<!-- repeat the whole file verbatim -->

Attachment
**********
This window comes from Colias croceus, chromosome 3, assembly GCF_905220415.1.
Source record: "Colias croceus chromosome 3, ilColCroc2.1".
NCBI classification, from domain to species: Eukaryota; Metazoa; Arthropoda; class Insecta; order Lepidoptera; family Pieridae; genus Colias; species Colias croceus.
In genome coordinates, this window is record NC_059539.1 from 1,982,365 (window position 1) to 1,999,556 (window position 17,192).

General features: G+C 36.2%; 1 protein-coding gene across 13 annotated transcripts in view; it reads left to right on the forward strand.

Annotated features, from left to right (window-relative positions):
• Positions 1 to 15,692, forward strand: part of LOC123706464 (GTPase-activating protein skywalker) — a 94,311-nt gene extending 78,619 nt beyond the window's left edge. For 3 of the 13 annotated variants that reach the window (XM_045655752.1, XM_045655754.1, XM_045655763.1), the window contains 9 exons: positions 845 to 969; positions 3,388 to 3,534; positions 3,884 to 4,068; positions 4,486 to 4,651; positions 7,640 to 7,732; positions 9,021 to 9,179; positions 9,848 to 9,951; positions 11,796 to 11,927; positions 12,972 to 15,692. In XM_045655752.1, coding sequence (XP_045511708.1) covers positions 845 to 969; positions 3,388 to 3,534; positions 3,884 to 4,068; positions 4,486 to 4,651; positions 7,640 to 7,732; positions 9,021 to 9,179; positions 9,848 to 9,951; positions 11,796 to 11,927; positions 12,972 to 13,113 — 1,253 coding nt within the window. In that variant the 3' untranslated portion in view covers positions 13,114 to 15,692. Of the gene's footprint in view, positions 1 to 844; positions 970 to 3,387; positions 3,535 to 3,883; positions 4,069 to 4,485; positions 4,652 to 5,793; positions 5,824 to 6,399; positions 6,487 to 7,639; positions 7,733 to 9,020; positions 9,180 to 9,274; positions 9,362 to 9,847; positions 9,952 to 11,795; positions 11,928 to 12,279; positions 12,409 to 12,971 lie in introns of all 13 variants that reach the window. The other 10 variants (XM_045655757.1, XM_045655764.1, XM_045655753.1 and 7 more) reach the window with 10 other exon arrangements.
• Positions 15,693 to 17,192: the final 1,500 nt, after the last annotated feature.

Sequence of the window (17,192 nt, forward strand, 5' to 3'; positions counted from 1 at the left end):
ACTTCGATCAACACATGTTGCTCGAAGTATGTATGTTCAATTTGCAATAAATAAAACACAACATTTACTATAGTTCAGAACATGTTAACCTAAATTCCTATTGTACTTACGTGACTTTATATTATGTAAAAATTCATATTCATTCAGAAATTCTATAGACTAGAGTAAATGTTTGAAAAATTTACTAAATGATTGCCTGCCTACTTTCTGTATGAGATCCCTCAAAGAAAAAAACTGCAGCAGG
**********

This window comes from Colias croceus, chromosome 3, assembly GCF_905220415.1.
Source record: "Colias croceus chromosome 3, ilColCroc2.1".
NCBI classification, from domain to species: Eukaryota; Metazoa; Arthropoda; class Insecta; order Lepidoptera; family Pieridae; genus Colias; species Colias croceus.
In genome coordinates, this window is record NC_059539.1 from 1,982,365 (window position 1) to 1,999,556 (window position 17,192).

General features: G+C 36.2%; 1 protein-coding gene across 13 annotated transcripts in view; it reads left to right on the forward strand.

Annotated features, from left to right (window-relative positions):
• Positions 1 to 15,692, forward strand: part of LOC123706464 (GTPase-activating protein skywalker) — a 94,311-nt gene extending 78,619 nt beyond the window's left edge. For 3 of the 13 annotated variants that reach the window (XM_045655752.1, XM_045655754.1, XM_045655763.1), the window contains 9 exons: positions 845 to 969; positions 3,388 to 3,534; positions 3,884 to 4,068; positions 4,486 to 4,651; positions 7,640 to 7,732; positions 9,021 to 9,179; positions 9,848 to 9,951; positions 11,796 to 11,927; positions 12,972 to 15,692. In XM_045655752.1, coding sequence (XP_045511708.1) covers positions 845 to 969; positions 3,388 to 3,534; positions 3,884 to 4,068; positions 4,486 to 4,651; positions 7,640 to 7,732; positions 9,021 to 9,179; positions 9,848 to 9,951; positions 11,796 to 11,927; positions 12,972 to 13,113 — 1,253 coding nt within the window. In that variant the 3' untranslated portion in view covers positions 13,114 to 15,692. Of the gene's footprint in view, positions 1 to 844; positions 970 to 3,387; positions 3,535 to 3,883; positions 4,069 to 4,485; positions 4,652 to 5,793; positions 5,824 to 6,399; positions 6,487 to 7,639; positions 7,733 to 9,020; positions 9,180 to 9,274; positions 9,362 to 9,847; positions 9,952 to 11,795; positions 11,928 to 12,279; positions 12,409 to 12,971 lie in introns of all 13 variants that reach the window. The other 10 variants (XM_045655757.1, XM_045655764.1, XM_045655753.1 and 7 more) reach the window with 10 other exon arrangements.
• Positions 15,693 to 17,192: the final 1,500 nt, after the last annotated feature.

Sequence of the window (17,192 nt, forward strand, 5' to 3'; positions counted from 1 at the left end):
ACTTCGATCAACACATGTTGCTCGAAGTATGTATGTTCAATTTGCAATAAATAAAACACAACATTTACTATAGTTCAGAACATGTTAACCTAAATTCCTATTGTACTTACGTGACTTTATATTATGTAAAAATTCATATTCATTCAGAAATTCTATAGACTAGAGTAAATGTTTGAAAAATTTACTAAATGATTGCCTGCCTACTTTCTGTATGAGATCCCTCAAAGAAAAAAACTGCAGCAGG